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Hẻm Gems: Bánh Canh Hẹ Is Phú Yên's Homage to Chives and the Sea

Ever since I was a kid, I have had a general dislike towards vegetables, but green onion has always been an exception. I regard green onion as a garnish that can lighten up the whole dish, and it seems like whenever it’s absent from my cơm tấm or xôi mặn, I will instantly lose my enthusiasm to eat. But during my teenage years, my affection for scallion was challenged for the first time, when I encountered a photo of Phú Yên’s bánh canh hẹ online.

I was taken aback by the bold presentation of the dish, the dizzying amount of greenery was too much for me. From time to time, I would come across photos of bánh canh hẹ on the internet, and  the weirdness of the dish made me think it was just a gimmick, so I never thought about trying it.

Chopped chives and Phú Yên-style bánh canh are two main components of bánh canh hẹ.

Fast forward many years later, bánh canh hẹ came up once again during a discussion meeting for Saigoneer’s two-week noodle content chapter, where I learned that Phú Yên’s bánh canh hẹ is a popular Central Vietnam delicacy with a humble beginning. It is made of cheap and accessible ingredients from the region. The noodle is made of Phú Yên’s local rice, the broth is stewed from fish in the province’s coastal areas. The green color of bánh canh hẹ comes from Phú Yên’s local hẹ, a thinner version of green onion that emits a lighter and distinctive aroma. According to locals, the excessive amount of chopped chives is used as an alternative for other vegetables and also to ease out the broth’s fishy smell.

The menu at Bánh Bèo Cô Mai hasn't changed even after the family relocated from the central coast to Saigon.

After learning more about the dish, I realized that I was unfairly judgmental towards it, missing out on a unique regional specialty. So I thought it would be a good idea for me to try it out to see what it’s all about. An eatery named Bánh Bèo Cô Mai Phú Yên was recommended due to its popularity among Saigoneers.

Bánh Bèo Cô Mai is located on Hoa Sứ Street near the Phan Xích Long food heaven. We arrive at lunchtime and it is already quite crowded. Luckily, we still get the chance to have a quick chat with the waiter to find out about the place’s history.

Home to chives and bánh bèo.

According to him, Cô Mai is run by a Phú Yên-born family, and it was first opened in Saigon about seven years ago, but before that, the family ran an eatery at the foot of Nhạn Mountain in Tuy Hòa, the capital city of Phú Yên. The menu at Cô Mai, identical to that of the old place, consists of three Phú Yên specialties: bánh canh hẹ, bánh bèo and bánh hỏi.

When asked about the cooking style of the dishes, he tells me about the family’s efforts to keep the tradition going. “We cook in the exact same way as we did in our hometown. There is no change at all.”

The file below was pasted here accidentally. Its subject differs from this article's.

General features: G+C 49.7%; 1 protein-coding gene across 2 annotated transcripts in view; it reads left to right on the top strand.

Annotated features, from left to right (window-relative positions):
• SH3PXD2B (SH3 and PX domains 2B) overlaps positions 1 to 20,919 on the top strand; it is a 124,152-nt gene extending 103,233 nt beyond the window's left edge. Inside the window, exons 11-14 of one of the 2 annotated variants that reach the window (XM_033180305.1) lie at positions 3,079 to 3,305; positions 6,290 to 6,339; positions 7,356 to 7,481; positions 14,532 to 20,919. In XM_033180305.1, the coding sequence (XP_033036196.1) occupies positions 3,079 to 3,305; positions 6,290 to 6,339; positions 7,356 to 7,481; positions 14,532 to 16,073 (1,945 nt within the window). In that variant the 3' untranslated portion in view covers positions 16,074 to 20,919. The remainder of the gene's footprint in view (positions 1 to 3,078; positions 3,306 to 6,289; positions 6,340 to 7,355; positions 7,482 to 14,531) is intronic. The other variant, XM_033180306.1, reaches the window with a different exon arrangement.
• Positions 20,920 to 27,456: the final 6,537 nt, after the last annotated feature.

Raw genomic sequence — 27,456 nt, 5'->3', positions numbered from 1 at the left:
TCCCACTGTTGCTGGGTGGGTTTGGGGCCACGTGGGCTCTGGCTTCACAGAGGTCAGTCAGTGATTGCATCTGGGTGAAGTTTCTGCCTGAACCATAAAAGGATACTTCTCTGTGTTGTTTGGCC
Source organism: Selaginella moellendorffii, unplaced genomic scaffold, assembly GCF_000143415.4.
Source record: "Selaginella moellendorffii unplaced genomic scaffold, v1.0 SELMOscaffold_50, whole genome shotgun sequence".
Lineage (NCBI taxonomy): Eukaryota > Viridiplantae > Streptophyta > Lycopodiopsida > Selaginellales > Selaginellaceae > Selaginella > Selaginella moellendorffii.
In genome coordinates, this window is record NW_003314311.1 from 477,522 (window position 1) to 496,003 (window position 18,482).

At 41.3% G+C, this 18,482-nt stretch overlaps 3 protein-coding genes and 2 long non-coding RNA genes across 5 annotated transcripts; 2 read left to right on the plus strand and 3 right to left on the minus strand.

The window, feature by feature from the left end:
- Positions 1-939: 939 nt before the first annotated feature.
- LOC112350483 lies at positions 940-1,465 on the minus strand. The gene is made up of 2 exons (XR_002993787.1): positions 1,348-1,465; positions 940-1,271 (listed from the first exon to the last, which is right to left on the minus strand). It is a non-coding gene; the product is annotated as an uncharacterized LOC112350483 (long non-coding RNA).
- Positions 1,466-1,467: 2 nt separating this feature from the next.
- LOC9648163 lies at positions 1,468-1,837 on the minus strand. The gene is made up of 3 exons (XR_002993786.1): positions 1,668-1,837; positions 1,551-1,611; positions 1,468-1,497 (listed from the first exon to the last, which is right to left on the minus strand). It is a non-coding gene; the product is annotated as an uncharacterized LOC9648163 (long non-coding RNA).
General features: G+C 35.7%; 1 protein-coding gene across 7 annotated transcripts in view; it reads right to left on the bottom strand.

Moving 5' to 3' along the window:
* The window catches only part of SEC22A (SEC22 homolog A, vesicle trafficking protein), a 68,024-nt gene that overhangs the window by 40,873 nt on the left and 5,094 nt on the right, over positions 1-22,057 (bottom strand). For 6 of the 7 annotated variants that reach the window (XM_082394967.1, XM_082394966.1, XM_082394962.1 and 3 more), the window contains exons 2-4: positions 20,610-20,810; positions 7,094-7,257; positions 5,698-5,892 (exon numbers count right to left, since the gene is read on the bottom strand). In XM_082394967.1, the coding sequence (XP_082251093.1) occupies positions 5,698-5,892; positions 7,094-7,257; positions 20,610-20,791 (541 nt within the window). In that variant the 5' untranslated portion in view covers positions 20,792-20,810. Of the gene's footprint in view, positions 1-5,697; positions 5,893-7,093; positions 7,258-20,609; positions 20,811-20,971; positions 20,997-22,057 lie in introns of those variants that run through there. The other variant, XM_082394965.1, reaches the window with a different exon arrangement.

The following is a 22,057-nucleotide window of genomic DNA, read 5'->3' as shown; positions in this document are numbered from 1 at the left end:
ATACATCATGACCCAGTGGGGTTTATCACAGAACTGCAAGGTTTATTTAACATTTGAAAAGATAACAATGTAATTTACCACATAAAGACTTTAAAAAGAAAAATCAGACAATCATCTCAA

Bánh canh hẹ is an easy-to-eat but flavorful snack suitable for any time of the day.

When able to observe bánh canh hẹ at close range for the first time in my life, I was amazed by its unique visual and surprised by its simplicity. The copious amount of chopped chives creates a layer of vibrant greenery on top of the broth, below, there are fried fishcake patties, boiled quail eggs and a slice of black mackerel — all very familiar toppings. Add in some chili slices and we have a simple, yet colorful and distinctive-looking, Phú Yên specialty. 

Taste-wise, the unique flavor of bánh canh hẹ is mainly due to the broth. It has a very subtle fishy aroma that doesn’t affect the overall taste. Combined with the delicate scent of Phú Yên’s local chives, the mackerel slice and the fish patties, the soup offers up a pleasantly light and sweet flavor that makes me feel like I am dining near the ocean.

Cá thu fillet is one of the toppings.

The main starch is a type of rice flour noodle that is thinner and less chewy than that in regular Saigon bánh canh dishes such as bánh canh cua. Upon tasting, I am treated with Cô Mai’s well-cooked noodles with a soft and supple texture that’s enjoyable to chew and makes you want to keep slurping.

The seafood toppings present me with two polar opposite qualities. The mackerel chunks have a tender and fatty texture. In contrast, the fried fish cake chunks are chewy with a sweet aftertaste. Dipping these toppings in the store’s provided fish sauce mixed with minced chili can enhance the overall dish's oceanic feel.

Even though we come here for bánh canh, both its bánh bèo and bánh hỏi are equally delightful.

The bánh bèo and bánh hỏi are side dishes. One order of bánh bèo is served in 10 small bowls, likely meant to be shared among many people. The starches of bánh bèo and bánh hỏi are sprinkled with chives oil, pork floss, fried bread crumbs and fried shallots. The highlight of these two courses is the accompanying sweet-and-sour fish sauce.

A surprise dessert: đậu xanh sương sáo.

Overall, my first experience with Phú Yên’s bánh canh hẹ was a success. Cô Mai’s cooking is so good that I even came back a couple more times, and what I notice from my revisits is that the store seems crowded around the clock, which is an indirect statement of the eatery's food quality. So, if you’re craving a light noodle dish that evokes the essence of the sea, you can’t go wrong with Cô Mai’s bánh canh hẹ, made just the way locals like it.

Bánh Bèo Cô Mai opens from 7am to 10pm. One bowl of bánh canh hẹ costs VND45,000, while the bánh bèo and bánh hỏi are VND40,000 each.

To sum up:

Taste: 5/5
Price: 4/5
Atmosphere: 4/5
Friendliness: 5/5
Location: 5/5

Bánh Bèo Cô Mai Phú Yên

54 Hoa Sứ, Ward 7, Phú Nhuận, HCMC


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